What Novartis receives for its $25 million contribution is the right to negotiate to acquire at fair market value a percentage of discoveries that may result from research it helps fund. In other words, if there are no marketable discoveries, or the University does not accept Novartis's offer to license them, Novartis will receive no commercial rights at all. Even without this agreement, Novartis—as a member of the business community—could approach the Office of Technology Transfer to negotiate licenses on any of U.C. Berkeley's proprietary rights. On the other hand, the university will be a winner regardless of outcome, having obtained not only needed cash and possible intellectual property ownership but also, and perhaps most importantly, access to Novartis's proprietary genomic databases which are essential to Berkeley's cutting-edge research in plant and microbial biology.
To suggest that our approach to public/private research alliances was without controversy would be misleading. Early on, the College of Natural Resources decided to expose the Novartis agreement to as much public scrutiny as possible. Unfortunately, many private research contracts are performed off campus with no supervision or oversight and little financial benefit to the university. The Novartis agreement was designed to change this. Faculty and students were kept informed through a special website and a number of Town Hall meetings. The Academic Senate conducted its own exhaustive inquiry, and submitted one hundred and fifty questions to which the College responded. The negotiations were heavily reported in the press all the way through to the final contract signing, complete with the apparently obligatory pie throwing. Perhaps no other Berkeley private research agreement has been so openly discussed.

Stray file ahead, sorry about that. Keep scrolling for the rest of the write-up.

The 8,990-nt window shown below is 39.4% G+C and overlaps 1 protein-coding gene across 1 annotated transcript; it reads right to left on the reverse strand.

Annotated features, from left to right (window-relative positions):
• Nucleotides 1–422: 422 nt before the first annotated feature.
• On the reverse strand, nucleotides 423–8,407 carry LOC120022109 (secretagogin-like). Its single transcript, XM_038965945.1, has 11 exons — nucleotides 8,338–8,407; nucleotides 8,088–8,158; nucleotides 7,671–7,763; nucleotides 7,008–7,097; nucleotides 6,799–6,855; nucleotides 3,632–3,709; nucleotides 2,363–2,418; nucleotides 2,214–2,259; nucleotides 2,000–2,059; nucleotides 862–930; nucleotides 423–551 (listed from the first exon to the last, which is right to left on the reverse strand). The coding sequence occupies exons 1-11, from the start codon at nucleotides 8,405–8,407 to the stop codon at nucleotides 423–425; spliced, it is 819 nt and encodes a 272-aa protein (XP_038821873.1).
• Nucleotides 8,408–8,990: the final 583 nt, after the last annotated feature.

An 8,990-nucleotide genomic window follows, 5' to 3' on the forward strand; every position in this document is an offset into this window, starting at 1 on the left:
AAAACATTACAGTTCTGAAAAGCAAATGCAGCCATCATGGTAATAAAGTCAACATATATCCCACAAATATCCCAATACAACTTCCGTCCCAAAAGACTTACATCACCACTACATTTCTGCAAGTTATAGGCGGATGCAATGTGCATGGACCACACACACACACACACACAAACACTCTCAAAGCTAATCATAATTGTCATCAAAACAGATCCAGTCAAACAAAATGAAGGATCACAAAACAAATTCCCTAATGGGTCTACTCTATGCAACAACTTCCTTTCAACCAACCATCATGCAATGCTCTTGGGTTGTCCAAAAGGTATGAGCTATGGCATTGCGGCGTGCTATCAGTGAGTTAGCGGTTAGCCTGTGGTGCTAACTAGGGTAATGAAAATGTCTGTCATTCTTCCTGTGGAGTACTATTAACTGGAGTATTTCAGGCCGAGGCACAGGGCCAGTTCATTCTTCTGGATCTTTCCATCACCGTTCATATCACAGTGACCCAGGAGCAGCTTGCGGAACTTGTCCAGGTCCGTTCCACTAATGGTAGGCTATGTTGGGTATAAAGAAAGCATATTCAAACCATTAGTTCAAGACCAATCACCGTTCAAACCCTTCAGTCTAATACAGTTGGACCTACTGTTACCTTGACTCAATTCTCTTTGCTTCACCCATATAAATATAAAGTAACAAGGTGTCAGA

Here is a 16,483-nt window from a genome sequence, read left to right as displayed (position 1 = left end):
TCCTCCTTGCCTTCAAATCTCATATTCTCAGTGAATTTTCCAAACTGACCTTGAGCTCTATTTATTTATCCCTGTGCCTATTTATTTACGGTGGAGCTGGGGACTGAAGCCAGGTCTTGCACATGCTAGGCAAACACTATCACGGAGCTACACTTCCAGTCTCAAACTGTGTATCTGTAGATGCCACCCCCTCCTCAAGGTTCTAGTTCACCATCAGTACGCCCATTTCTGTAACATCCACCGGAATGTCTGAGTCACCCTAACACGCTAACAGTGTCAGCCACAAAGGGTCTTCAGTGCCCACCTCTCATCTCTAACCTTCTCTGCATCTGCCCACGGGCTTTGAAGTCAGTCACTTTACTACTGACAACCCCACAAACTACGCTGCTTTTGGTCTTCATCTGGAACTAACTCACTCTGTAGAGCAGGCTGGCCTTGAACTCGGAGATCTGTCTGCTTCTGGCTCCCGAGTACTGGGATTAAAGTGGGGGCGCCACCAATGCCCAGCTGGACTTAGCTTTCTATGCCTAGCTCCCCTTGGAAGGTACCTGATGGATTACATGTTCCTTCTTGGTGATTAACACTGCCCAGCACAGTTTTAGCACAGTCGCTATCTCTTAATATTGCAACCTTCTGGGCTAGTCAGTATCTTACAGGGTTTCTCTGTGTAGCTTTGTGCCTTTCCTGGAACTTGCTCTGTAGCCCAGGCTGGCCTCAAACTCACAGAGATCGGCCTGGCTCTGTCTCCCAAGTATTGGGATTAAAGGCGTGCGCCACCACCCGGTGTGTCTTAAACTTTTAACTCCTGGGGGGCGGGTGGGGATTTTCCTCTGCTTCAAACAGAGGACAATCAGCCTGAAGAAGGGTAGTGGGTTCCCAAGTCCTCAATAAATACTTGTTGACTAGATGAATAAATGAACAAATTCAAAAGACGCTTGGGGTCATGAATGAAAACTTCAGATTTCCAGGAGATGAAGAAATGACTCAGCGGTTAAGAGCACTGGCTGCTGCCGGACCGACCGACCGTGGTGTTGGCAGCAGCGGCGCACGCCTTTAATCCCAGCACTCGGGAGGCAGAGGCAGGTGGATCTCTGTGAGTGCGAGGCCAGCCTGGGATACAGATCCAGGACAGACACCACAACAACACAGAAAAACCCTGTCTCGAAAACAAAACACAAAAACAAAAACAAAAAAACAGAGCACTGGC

Land Grant Universities
Commercial collaborations are part of the heritage that has allowed the University of California to thrive. We are, after all, one of the original Land Grant universities whose stated purpose was to marry scientific insight with practical knowledge to improve agricultural productivity. This might not sound like commerce, but it was and still is. One of the reasons US agriculture is the most efficient in the world is that the Land Grant university system recognized and capitalized on the complementarities between scientific and practical knowledge. The wisdom of this approach has been demonstrated in many other fields including biotechnology and telecommunications.